# Tag Info

14

Well, the sentence It seems like if it's an inherent property of the spring it shouldn't change, so if it does, why? clearly isn't a valid argument to calculate the $k$ of the smaller springs. They're different springs than their large parent so they may have different values of an "inherent property": if a pizza is divided to 4 smaller pieces, the ...

9

@HDE's comment's experimental approach done. Answer between about 1 and 2 ounces = 1/4 to 1/2 Newtons (http://www.wolframalpha.com/input/?i=convert+2+ounces+to+newtons). Key travel 3mm, say, = 1.5 milliJoules = $3.59×10^{-7}$ dietary Calories (http://www.wolframalpha.com/input/?i=convert+0.5+newtons+times+3+millimeters+to+Calories). So, for every ...

9

Electrical analogies of mechanical elements such as springs, masses, and dash pots provide the answer. The "deep" connection is simply that the differential equations have the same form. In electric circuit theory, the across variable is voltage while the through variable is current. The analogous quantities in mechanics are force and velocity. Note that ...

8

The potential energy only being defined up to a constant does not imply that potential energy differences only depend on differences in position. To see this mathematically, assume that a function $U$ has the property that $U(x_2)-U(x_1) = f(x_2-x_1)$ for some function $f$. Then if we take $x_2 = x+\Delta x$ and $x_1 = x$, and divide both sides by ...

6

The main problem is to determine what corresponds to zero mass of the harmonic oscillator. Remember that a fraction of the spring mass also participates in the motion. By introducing an intercept $\beta$, your friend takes into account that the true zero of the mass parameter $m$ may be shifted from what you think it is. So an affine model $T^2=Cm+\beta$ is ...

6

You could make an analogy between the pressure distribution of a sound wave and the mass density distribution of a realistic spring undergoing vibrations, but it wouldn't give you the explanation you're looking for. As a matter of fact, that would be more like explaining a sound wave in terms of springs, rather than what you're trying to do, i.e. explaining ...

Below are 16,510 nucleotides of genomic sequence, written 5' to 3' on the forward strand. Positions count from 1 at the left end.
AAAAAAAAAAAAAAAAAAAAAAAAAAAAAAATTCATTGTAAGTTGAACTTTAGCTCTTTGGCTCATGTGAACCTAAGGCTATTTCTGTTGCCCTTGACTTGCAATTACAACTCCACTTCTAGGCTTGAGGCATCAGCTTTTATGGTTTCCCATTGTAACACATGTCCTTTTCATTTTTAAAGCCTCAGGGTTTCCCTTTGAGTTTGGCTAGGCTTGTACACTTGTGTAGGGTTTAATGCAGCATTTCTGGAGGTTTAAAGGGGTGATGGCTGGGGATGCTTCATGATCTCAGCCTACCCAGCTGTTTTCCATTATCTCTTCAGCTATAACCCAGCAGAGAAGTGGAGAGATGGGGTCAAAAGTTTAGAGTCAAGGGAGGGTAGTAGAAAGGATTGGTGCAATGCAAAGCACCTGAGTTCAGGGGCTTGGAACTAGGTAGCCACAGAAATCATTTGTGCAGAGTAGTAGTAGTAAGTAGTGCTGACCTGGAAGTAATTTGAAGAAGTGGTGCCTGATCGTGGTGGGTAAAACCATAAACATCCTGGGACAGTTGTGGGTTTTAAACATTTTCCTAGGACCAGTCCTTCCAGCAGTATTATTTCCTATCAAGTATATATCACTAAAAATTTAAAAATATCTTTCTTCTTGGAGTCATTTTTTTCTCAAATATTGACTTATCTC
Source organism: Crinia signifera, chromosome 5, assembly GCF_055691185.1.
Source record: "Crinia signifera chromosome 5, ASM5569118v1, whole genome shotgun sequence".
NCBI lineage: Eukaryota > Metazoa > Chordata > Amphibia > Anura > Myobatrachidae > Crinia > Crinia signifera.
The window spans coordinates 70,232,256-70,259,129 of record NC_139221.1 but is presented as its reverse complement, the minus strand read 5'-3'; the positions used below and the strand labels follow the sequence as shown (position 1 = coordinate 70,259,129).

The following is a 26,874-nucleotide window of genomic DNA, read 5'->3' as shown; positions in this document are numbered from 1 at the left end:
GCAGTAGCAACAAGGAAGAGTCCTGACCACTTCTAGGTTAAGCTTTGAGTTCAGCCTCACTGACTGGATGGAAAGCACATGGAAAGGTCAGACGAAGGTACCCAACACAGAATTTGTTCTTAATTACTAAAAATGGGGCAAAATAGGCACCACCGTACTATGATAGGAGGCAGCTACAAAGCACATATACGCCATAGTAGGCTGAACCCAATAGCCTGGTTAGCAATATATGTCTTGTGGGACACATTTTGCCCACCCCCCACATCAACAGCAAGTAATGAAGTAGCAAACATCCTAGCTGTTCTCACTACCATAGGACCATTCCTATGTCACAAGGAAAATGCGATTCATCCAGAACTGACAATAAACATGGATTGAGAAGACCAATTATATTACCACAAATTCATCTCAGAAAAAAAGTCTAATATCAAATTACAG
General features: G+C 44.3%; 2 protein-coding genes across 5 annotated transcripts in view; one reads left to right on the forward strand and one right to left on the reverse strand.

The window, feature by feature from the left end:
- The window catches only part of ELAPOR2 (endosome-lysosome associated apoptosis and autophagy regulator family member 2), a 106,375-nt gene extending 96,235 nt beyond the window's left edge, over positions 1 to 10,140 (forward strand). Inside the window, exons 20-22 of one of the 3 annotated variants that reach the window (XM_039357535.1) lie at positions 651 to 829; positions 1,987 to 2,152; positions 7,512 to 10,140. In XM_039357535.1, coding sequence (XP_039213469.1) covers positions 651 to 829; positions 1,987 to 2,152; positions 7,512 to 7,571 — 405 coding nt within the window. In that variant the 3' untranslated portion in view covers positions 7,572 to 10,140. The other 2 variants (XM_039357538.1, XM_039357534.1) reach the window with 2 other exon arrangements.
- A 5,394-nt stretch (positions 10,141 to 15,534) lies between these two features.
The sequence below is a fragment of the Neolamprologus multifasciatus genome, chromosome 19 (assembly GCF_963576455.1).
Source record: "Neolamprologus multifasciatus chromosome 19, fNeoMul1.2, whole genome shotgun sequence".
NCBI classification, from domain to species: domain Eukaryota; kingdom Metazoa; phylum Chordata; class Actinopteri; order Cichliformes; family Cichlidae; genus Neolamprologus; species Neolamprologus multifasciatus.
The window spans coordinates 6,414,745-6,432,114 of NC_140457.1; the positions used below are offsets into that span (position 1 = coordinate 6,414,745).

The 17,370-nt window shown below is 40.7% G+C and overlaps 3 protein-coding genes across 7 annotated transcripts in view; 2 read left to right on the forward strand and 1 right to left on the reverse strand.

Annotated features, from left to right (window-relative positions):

6

Kind of. The negative sign indicates the direction of the force exerted by the spring on the mass. If you pull the mass to the right, the force from the spring is to the left. Since they go opposite directions, there is a minus sign. The problem states an external force exerted on the mass displaces it, presumably to a new equilibrium. The spring ...

6

You seem to be more interested in energy than force. It is not possible to say "the force exerted on the keys thus far is enough to push a car five miles, or is equivalent to 100 kg of TNT" because pushing a car over a certain distance and exploding a certain amount of TNT aren't examples of a set force. The TNT has a certain amount of energy. Pushing the ...

6

What an awesome question! By the way, as far as I know, the original video is here for those interested. One key to understanding this is the following fact from classical mechanics that is a version of Newton's second law for systems of particles: The net external force acting on a system of particles equals the total mass $M$ of the system times the ...

4

Well, the reflection of a wave at the end happens always. One can picture this by imagining the succesive atoms being pushed off the equilibrium position as the wave propagates. Since the endpoint is fixed, it has nowhere to be pushed but the few atoms near it (I am considering idealized linear chain for simplicity) that have already being perturbed will, ...

4

I haven't used a mousetrap for several decades, but as I recall the moving arm is about 5cm long, so the tip moves 0.05$\pi$ or about 0.16m. To get 17J of work the force at the tip of the arm would need to be 100N. I'm fairly sure the force isn't anything like that great. I remember being able to pull the arm back with one finger. I would guess the force is ...

4

As long as the total weight does not exceed the elastic limit, then yes. Why? For any given length element, the weight that it is supporting doubles, so the change in effective length of that segment also doubles as per Hooke's law. The limit is when the most strained element passes it's elastic limit. That will be the topmost bit which is holding the ...

4

Hooke's Law is frequently used to model multi-dimensional materials because the stress tensor is simple (linear). The full expression can be found on Wikipedia. The simplification for 2D is straight forward (drop any terms with a 3 in the subscript). Note that whether deformation in one dimension affects the others is a property of the material and shows up ...

3

You know the basic spring equation, right? $F = xK$, where $K$ is the spring constant, in units of force per distance. You also know work (energy) is force times distance, right? So all you've got to do is integrate $xK dx$ from d1 to d2. (Hint, you can pull $K$ out of the integral.) You could do it on graph paper if you happened to know d1 and d2. ADDED: ...

3

The reason for this result is the sign in you damping term. For a damped harmonic oscillator you need to have a resistive force on the mass point at $x$. That means if $x=0$ is the equilibrium position the damping term will be proportional to the velocity with an negative constant $F_{\text{damp}} = -ax',a>0$. I.e. the total force on the mass point ...

3